So Chaim, a member of the community who declined to give his name due to privacy concerns, ducked under two lines of "caution" tape and stepped over the small pile of glass shards from the grocery store's window, which was obliterated in an hours-long firefight the day before. Inside, men would soon gather for morning prayers despite the carnage next door.

There, about 20 men from Misaskim, the volunteer service that collects Jewish bodies from emergency and crime scenes for burial, were examining the scene. They are required to extract every bit of human remains possible for burial, down to pieces of skin, flecks of blood and strands of hair. Watching Chaim step inside, they asked one another if they had gotten to pray yet that morning; by 9 a.m., many had already been there for several hours.

"Who has the time?" one of the men joked darkly.

On Tuesday, the outpost of about 100 families was attacked by two gunmen who seem to have targeted The JC Kosher Market at 223 Martin Luther King, Jr. Drive, killing two beloved community members in addition to an employee and a police officer. Officials say they don't know yet what motivated the shooters, but the local NBC affiliate reported that one of them was a former member of the Hebrew Israelites (often referred to as "Black Hebrews"), a religious group that has some anti-Semitic, fringe elements. Also, a law enforcement official told the New York Times that the suspect had written anti-Semitic social media posts. Now the shootout, which left the assailants dead as well, has brought international attention to a new Hasidic community — one that was happily growing even as it navigated the challenges and tensions newcomers always face.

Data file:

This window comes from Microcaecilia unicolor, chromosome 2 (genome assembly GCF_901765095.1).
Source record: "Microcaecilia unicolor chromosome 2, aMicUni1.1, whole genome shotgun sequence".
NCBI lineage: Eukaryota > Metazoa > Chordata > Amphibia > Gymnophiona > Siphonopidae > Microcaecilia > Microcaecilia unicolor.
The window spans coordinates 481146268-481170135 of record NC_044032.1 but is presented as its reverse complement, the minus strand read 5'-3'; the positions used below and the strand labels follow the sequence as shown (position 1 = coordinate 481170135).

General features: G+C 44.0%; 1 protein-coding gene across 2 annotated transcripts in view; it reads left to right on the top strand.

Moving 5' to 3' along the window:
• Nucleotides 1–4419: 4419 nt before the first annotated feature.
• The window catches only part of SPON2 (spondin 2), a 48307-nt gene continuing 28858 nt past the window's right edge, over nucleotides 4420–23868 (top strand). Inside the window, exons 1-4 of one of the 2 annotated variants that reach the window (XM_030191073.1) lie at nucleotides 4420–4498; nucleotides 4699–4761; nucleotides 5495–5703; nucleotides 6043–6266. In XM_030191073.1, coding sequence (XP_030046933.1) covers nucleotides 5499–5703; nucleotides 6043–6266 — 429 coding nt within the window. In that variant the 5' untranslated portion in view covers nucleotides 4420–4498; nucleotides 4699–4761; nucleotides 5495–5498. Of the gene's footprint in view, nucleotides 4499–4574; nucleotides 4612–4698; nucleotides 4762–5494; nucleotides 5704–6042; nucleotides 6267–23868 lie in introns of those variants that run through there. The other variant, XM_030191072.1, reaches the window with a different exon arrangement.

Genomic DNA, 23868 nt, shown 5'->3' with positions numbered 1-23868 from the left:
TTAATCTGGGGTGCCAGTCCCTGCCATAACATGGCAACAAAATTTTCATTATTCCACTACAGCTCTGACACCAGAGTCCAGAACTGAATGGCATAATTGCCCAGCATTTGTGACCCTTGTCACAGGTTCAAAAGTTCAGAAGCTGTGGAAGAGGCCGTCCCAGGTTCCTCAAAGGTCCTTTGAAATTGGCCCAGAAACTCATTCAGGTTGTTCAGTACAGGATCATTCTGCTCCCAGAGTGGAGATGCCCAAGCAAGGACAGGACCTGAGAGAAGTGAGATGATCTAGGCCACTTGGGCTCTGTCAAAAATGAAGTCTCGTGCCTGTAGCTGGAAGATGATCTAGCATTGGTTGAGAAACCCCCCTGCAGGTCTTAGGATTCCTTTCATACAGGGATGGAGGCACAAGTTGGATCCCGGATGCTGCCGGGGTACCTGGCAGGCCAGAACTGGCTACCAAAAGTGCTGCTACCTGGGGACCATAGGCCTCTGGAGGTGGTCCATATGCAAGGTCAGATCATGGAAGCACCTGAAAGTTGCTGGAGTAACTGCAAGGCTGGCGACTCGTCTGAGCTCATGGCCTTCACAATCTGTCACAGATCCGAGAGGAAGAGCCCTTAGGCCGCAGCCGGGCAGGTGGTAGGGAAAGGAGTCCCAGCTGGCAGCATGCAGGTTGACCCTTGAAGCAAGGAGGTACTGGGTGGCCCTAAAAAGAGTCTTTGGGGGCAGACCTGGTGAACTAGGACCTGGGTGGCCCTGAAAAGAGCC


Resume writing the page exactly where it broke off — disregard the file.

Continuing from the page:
Jersey City's Jewish community is only about five years old. It is something of an anomaly: most Hasidic Jews who leave Brooklyn head for suburban areas like Rockland County, New York, and Lakewood, New Jersey.

Although Jersey City apartments are not as spacious as suburban houses, they tend to be larger and more affordable than their Brooklyn counterparts, so parents could finally become homeowners instead of lifelong renters, and children could have their own bedrooms instead of bunking with their siblings.

In the past several years, Jewish investors have purchased homes and renovated them with Jewish-owned construction companies. Community members work in nearby factories in Bayonne, such as the Kedem kosher foods factory. Others can take a private shuttle that runs to and from Williamsburg for work. Children below the age of studying for their bar mitzvah can attend a local cheder, or elementary school, while older children join the shuttle to Brooklyn.

The grocery store itself was a successor to a more makeshift store, according to Yitzchak Leifer, a local rabbi: A man was selling kosher yogurt, milk, bread and other staples out of a large refrigerator in his basement. When Moshe Ferencz, a father of three whose wife Mindy was murdered in the shooting, decided to establish the grocery store, he made sure to ask the refrigerator operator if he wouldn't be stepping on his toes.

"Go ahead, open your grocery," the man said, according to Leifer. "I'm just doing this to help the community.